Republicans also have kept busy reminding Maine voters that the state enjoyed a budget surplus when King began his governorship in 1995 but suffered from a budget deficit when he left eight years later.
Maine conservatives are hoping that King's candidacy will create the same scenario that helped Republicans during the gubernatorial race here in 2010. Then, left-leaning independent candidate Eliot Cutler lured more Democrats than Republicans on his way to grabbing 36 percent of the vote. Democrat Libby Mitchell received just 19 percent of the vote, allowing LePage to win with only 38 percent.
The Republican candidates here are keeping a busy appearance schedule in their efforts to combat the advantage in name recognition enjoyed by King. At a recent candidate forum in Bangor, the contenders took turns addressing a crowd of nearly 100 who sat and munched on meatballs, cucumbers, and broccoli.
It was difficult to discern any real differences in the candidates' policy views. Each one railed against the government's spending habits: one candidate called them unsustainable, another called them outrageous, while a third called them immoral. One candidate said he is running for his children and grandchildren, while another candidate said the government has sold "my children and your children into servitude." All the candidates pledged to repeal Obamacare and unravel the welfare state.
After the event, attendees talked about the energy of the state's conservative movement. Charlie Smith of Stockton Springs, Maine, said he's seen neighbors scrape off Obama bumper stickers from the back of their cars. Jon Pottle, 31, said Maine has a lot of disgruntled people like the rest of the country who are just tired of big government.
Despite the enthusiasm and momentum, the Maine Republican Party faces internal challenges. During the party's state convention on May 6, time ran out before the six Senate candidates could take the stage. Many blamed supporters of Ron Paul for hijacking the convention and forcing the schedule to fall so far behind that the convention chairman, a Paul supporter, axed the 20-minute speaking slots set aside for the Senate candidates.
Shocked at their sudden inability to showcase themselves before the 2,800 people who registered for the convention, the candidates began delivering shortened versions of their speeches in stairways, atriums, and empty rooms near the convention's meeting hall. "This whole weekend had been an absolute fiasco," declared candidate D'Amboise while standing on a chair near his convention booth. By the time the messy convention ended, Paul supporters had won 21 out of the state's 24 delegates to the national convention.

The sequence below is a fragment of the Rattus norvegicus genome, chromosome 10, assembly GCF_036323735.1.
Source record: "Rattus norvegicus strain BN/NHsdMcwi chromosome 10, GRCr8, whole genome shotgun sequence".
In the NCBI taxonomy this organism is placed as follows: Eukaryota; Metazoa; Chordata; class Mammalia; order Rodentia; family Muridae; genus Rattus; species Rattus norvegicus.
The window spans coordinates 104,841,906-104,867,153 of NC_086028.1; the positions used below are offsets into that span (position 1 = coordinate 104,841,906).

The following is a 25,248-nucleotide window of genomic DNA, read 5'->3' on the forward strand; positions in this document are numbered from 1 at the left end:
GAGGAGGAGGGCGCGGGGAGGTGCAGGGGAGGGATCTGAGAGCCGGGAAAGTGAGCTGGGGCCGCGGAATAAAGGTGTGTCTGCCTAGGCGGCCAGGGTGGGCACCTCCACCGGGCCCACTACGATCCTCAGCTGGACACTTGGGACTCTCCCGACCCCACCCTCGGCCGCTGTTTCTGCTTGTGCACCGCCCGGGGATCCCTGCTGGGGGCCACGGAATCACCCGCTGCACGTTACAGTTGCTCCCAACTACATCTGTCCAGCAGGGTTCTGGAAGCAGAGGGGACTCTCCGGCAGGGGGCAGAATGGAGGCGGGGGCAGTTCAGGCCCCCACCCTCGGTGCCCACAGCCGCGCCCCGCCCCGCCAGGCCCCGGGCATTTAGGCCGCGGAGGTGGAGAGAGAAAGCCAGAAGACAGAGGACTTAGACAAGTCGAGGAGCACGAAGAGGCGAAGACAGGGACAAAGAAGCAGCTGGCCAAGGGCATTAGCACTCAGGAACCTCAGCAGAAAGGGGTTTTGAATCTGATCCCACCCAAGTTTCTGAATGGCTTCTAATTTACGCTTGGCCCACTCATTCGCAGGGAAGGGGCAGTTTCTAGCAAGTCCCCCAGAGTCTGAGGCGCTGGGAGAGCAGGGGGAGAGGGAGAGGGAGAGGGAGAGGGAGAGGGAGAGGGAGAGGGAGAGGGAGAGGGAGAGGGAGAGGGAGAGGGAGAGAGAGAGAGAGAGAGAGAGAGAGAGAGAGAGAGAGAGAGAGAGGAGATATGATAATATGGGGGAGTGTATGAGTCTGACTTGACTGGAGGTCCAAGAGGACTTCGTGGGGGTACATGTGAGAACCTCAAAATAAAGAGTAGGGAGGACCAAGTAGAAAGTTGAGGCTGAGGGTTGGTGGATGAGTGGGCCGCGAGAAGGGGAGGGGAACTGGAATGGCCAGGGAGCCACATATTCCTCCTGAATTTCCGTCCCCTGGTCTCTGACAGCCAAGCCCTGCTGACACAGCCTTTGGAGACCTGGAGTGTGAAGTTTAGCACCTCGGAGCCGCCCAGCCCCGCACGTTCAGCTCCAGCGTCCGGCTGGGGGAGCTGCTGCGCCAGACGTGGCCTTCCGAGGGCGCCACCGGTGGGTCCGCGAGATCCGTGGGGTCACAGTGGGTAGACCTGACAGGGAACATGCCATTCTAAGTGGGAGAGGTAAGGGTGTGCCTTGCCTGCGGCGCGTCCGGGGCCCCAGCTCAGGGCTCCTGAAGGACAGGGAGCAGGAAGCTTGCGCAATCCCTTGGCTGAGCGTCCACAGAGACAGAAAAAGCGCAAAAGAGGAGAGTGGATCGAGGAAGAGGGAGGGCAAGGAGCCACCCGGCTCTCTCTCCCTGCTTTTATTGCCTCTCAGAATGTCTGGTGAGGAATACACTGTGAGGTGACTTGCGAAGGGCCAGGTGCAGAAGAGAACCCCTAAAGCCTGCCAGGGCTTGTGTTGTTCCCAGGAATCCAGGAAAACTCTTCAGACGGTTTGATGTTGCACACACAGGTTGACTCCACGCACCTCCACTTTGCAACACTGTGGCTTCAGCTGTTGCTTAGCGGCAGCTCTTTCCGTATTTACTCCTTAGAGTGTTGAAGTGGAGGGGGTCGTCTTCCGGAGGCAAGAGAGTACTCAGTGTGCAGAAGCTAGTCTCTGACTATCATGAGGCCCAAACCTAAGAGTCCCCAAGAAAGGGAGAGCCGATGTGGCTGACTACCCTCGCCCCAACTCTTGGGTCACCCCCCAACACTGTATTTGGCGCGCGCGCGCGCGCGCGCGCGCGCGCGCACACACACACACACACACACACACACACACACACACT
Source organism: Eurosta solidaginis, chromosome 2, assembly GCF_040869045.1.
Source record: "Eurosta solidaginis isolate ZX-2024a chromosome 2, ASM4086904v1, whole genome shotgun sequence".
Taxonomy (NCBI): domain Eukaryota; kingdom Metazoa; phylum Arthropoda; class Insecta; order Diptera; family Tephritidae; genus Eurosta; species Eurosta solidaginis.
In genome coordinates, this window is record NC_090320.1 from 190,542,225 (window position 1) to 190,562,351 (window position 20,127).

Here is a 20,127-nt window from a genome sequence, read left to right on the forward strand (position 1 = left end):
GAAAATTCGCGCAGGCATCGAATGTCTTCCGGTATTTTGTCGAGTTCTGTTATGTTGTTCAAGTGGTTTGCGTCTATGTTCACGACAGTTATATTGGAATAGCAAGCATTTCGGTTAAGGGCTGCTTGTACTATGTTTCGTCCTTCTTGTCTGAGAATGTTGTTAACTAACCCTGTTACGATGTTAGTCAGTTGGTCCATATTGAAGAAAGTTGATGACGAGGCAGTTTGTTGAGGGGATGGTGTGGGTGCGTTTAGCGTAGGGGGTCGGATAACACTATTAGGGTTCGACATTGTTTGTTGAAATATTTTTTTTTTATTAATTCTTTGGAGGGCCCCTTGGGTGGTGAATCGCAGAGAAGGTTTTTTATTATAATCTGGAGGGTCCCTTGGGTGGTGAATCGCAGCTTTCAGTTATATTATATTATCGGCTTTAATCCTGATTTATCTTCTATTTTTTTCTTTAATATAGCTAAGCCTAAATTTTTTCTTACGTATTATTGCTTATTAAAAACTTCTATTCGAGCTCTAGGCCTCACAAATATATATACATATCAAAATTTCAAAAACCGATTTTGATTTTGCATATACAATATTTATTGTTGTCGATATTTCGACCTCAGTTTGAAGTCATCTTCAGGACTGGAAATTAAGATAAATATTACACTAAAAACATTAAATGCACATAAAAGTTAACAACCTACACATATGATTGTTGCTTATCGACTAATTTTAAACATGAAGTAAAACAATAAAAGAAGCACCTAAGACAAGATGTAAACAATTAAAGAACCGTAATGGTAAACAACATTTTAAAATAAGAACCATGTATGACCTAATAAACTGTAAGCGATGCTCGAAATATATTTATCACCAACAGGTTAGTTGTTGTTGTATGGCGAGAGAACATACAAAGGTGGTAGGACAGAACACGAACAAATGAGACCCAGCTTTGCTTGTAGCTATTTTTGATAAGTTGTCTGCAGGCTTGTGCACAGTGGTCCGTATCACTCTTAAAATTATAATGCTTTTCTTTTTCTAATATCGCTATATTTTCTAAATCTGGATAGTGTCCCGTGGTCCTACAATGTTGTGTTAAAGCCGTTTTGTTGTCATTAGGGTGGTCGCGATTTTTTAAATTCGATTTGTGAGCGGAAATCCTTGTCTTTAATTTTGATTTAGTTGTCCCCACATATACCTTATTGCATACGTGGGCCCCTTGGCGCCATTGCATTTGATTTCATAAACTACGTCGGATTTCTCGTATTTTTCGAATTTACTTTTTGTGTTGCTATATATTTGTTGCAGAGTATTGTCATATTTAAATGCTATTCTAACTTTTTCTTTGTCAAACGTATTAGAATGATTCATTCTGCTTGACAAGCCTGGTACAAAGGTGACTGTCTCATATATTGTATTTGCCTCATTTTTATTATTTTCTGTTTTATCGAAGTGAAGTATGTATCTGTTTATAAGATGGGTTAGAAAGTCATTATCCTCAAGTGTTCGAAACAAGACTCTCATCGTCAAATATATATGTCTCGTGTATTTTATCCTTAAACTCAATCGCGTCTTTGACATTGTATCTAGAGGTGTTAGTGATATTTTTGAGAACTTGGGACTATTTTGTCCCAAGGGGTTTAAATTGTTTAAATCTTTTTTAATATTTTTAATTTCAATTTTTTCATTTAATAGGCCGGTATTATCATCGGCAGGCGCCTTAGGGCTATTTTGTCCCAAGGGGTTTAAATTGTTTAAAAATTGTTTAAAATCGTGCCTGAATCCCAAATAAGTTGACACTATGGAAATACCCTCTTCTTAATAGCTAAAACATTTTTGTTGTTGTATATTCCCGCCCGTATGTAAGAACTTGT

Carroll Conley, the Christian Civic League of Maine executive director, said he is confident that conservatives will "lick their wounds" and rally behind the Republican primary winner. He said the momentum from the 2010 election is still strong enough to boost the Republican candidate that emerges this June.
"Maine is not as liberal as it was being governed," Conley says. "I think a lot of people in Maine were silent and really afraid to stand up for their conservative values. But the left pushed too far too hard."
Conley says another factor will influence this fall's election: A vote in Maine on same-sex marriage. In 2009 then Gov. John Baldacci signed into law a bill allowing same-sex marriages, but social conservatives put it on hold by successfully petitioning for a referendum, and the repeal passed by a 53 percent to 47 percent vote. In response, same-sex marriage advocates launched their own successful drive to place a voter initiative in favor of same-sex marriage on Maine ballots for this November.
Conley predicts that this ballot question will bring more conservatives to the polls and help the Republican candidate for Senate. But recent polls suggest that a majority of Maine voters support this newest gay marriage initiative, and some conservatives worry that voter fatigue over the issue could affect turnout.
Yet conservatives like Adams, the septuagenarian political activist, and Dutson say they see no evidence of fatigue in the state's conservative and Tea Party groups. Adams sometimes appears on stage with Gov. LePage, and she always tries to rally the troops with stories about her conservative activist days in the 1970s when, as she puts it, she often felt "lonely."
The Cook Political Report lists the Maine senate race as a toss-up, and Dutson of The Maine Heritage Policy Center says conservatives in 2012 are numerous and energized. "They know now something that they hadn't known in a generation," he says, "which is they can win."